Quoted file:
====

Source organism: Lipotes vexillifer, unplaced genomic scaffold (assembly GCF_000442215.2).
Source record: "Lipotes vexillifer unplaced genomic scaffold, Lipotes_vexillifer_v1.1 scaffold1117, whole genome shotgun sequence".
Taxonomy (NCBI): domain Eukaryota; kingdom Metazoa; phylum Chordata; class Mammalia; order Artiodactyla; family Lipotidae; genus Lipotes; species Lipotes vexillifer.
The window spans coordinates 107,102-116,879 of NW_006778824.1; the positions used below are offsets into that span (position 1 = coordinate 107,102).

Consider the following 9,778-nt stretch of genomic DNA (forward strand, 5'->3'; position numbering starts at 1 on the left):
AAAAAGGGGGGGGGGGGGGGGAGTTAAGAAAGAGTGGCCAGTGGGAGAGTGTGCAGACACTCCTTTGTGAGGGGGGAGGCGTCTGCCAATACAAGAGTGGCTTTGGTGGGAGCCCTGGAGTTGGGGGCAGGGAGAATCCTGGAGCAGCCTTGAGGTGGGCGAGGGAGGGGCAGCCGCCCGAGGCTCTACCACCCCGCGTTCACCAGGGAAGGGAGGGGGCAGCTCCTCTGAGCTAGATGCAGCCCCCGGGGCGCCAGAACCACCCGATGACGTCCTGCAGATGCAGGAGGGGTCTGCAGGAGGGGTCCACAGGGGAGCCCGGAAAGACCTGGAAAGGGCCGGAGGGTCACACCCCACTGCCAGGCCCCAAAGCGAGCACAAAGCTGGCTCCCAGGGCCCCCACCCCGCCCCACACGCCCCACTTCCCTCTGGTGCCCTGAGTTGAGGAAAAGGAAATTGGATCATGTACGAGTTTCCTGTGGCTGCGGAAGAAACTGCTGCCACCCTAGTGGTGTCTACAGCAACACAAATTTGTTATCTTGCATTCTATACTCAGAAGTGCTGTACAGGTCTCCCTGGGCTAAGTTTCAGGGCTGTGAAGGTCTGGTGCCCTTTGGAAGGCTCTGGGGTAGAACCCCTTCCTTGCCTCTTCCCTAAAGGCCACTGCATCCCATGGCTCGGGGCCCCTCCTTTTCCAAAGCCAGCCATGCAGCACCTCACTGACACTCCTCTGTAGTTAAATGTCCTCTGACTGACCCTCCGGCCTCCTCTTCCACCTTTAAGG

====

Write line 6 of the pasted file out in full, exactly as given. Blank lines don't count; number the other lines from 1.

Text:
AAAAAGGGGGGGGGGGGGGGGAGTTAAGAAAGAGTGGCCAGTGGGAGAGTGTGCAGACACTCCTTTGTGAGGGGGGAGGCGTCTGCCAATACAAGAGTGGCTTTGGTGGGAGCCCTGGAGTTGGGGGCAGGGAGAATCCTGGAGCAGCCTTGAGGTGGGCGAGGGAGGGGCAGCCGCCCGAGGCTCTACCACCCCGCGTTCACCAGGGAAGGGAGGGGGCAGCTCCTCTGAGCTAGATGCAGCCCCCGGGGCGCCAGAACCACCCGATGACGTCCTGCAGATGCAGGAGGGGTCTGCAGGAGGGGTCCACAGGGGAGCCCGGAAAGACCTGGAAAGGGCCGGAGGGTCACACCCCACTGCCAGGCCCCAAAGCGAGCACAAAGCTGGCTCCCAGGGCCCCCACCCCGCCCCACACGCCCCACTTCCCTCTGGTGCCCTGAGTTGAGGAAAAGGAAATTGGATCATGTACGAGTTTCCTGTGGCTGCGGAAGAAACTGCTGCCACCCTAGTGGTGTCTACAGCAACACAAATTTGTTATCTTGCATTCTATACTCAGAAGTGCTGTACAGGTCTCCCTGGGCTAAGTTTCAGGGCTGTGAAGGTCTGGTGCCCTTTGGAAGGCTCTGGGGTAGAACCCCTTCCTTGCCTCTTCCCTAAAGGCCACTGCATCCCATGGCTCGGGGCCCCTCCTTTTCCAAAGCCAGCCATGCAGCACCTCACTGACACTCCTCTGTAGTTAAATGTCCTCTGACTGACCCTCCGGCCTCCTCTTCCACCTTTAAGG